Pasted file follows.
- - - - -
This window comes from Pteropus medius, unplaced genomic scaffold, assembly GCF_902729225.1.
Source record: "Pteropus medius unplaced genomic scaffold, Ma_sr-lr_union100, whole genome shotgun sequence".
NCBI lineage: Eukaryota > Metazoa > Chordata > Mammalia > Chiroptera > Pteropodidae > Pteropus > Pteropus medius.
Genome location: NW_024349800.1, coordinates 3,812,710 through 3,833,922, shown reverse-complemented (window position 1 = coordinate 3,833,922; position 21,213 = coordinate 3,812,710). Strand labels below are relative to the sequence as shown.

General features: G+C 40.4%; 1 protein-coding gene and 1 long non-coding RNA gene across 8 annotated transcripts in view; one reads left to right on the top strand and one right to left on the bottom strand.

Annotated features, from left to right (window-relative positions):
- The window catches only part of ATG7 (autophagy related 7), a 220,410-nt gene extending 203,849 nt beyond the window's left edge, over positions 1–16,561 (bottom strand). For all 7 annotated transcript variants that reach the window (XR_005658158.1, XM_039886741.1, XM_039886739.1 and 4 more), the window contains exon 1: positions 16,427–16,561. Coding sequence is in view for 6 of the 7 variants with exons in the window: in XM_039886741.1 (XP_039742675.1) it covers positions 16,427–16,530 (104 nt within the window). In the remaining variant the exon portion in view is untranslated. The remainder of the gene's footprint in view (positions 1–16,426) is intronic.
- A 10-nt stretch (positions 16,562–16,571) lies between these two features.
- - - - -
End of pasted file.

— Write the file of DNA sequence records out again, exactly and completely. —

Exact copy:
This window comes from Pteropus medius, unplaced genomic scaffold, assembly GCF_902729225.1.
Source record: "Pteropus medius unplaced genomic scaffold, Ma_sr-lr_union100, whole genome shotgun sequence".
NCBI lineage: Eukaryota > Metazoa > Chordata > Mammalia > Chiroptera > Pteropodidae > Pteropus > Pteropus medius.
Genome location: NW_024349800.1, coordinates 3,812,710 through 3,833,922, shown reverse-complemented (window position 1 = coordinate 3,833,922; position 21,213 = coordinate 3,812,710). Strand labels below are relative to the sequence as shown.

General features: G+C 40.4%; 1 protein-coding gene and 1 long non-coding RNA gene across 8 annotated transcripts in view; one reads left to right on the top strand and one right to left on the bottom strand.

Annotated features, from left to right (window-relative positions):
- The window catches only part of ATG7 (autophagy related 7), a 220,410-nt gene extending 203,849 nt beyond the window's left edge, over positions 1–16,561 (bottom strand). For all 7 annotated transcript variants that reach the window (XR_005658158.1, XM_039886741.1, XM_039886739.1 and 4 more), the window contains exon 1: positions 16,427–16,561. Coding sequence is in view for 6 of the 7 variants with exons in the window: in XM_039886741.1 (XP_039742675.1) it covers positions 16,427–16,530 (104 nt within the window). In the remaining variant the exon portion in view is untranslated. The remainder of the gene's footprint in view (positions 1–16,426) is intronic.
- A 10-nt stretch (positions 16,562–16,571) lies between these two features.